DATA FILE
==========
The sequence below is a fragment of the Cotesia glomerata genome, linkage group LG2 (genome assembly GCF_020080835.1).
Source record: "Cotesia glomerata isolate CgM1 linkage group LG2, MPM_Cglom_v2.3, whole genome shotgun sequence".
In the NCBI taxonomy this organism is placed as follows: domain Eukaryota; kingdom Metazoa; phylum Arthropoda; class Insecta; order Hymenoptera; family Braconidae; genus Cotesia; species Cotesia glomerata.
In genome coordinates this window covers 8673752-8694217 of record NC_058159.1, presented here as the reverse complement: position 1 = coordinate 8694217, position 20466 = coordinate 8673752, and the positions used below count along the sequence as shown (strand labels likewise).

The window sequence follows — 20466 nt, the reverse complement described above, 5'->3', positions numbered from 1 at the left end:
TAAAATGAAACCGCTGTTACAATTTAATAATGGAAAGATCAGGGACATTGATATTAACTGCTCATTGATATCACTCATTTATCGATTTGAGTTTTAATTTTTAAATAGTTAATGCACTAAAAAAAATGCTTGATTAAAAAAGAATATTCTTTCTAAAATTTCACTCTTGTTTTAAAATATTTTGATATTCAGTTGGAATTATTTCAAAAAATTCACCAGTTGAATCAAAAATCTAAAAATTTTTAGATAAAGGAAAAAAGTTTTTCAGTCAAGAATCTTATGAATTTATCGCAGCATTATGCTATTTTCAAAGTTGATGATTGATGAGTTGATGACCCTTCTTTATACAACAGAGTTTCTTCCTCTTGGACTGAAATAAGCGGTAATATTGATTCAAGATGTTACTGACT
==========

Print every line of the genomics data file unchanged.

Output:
The sequence below is a fragment of the Cotesia glomerata genome, linkage group LG2 (genome assembly GCF_020080835.1).
Source record: "Cotesia glomerata isolate CgM1 linkage group LG2, MPM_Cglom_v2.3, whole genome shotgun sequence".
In the NCBI taxonomy this organism is placed as follows: domain Eukaryota; kingdom Metazoa; phylum Arthropoda; class Insecta; order Hymenoptera; family Braconidae; genus Cotesia; species Cotesia glomerata.
In genome coordinates this window covers 8673752-8694217 of record NC_058159.1, presented here as the reverse complement: position 1 = coordinate 8694217, position 20466 = coordinate 8673752, and the positions used below count along the sequence as shown (strand labels likewise).

The window sequence follows — 20466 nt, the reverse complement described above, 5'->3', positions numbered from 1 at the left end:
TAAAATGAAACCGCTGTTACAATTTAATAATGGAAAGATCAGGGACATTGATATTAACTGCTCATTGATATCACTCATTTATCGATTTGAGTTTTAATTTTTAAATAGTTAATGCACTAAAAAAAATGCTTGATTAAAAAAGAATATTCTTTCTAAAATTTCACTCTTGTTTTAAAATATTTTGATATTCAGTTGGAATTATTTCAAAAAATTCACCAGTTGAATCAAAAATCTAAAAATTTTTAGATAAAGGAAAAAAGTTTTTCAGTCAAGAATCTTATGAATTTATCGCAGCATTATGCTATTTTCAAAGTTGATGATTGATGAGTTGATGACCCTTCTTTATACAACAGAGTTTCTTCCTCTTGGACTGAAATAAGCGGTAATATTGATTCAAGATGTTACTGACT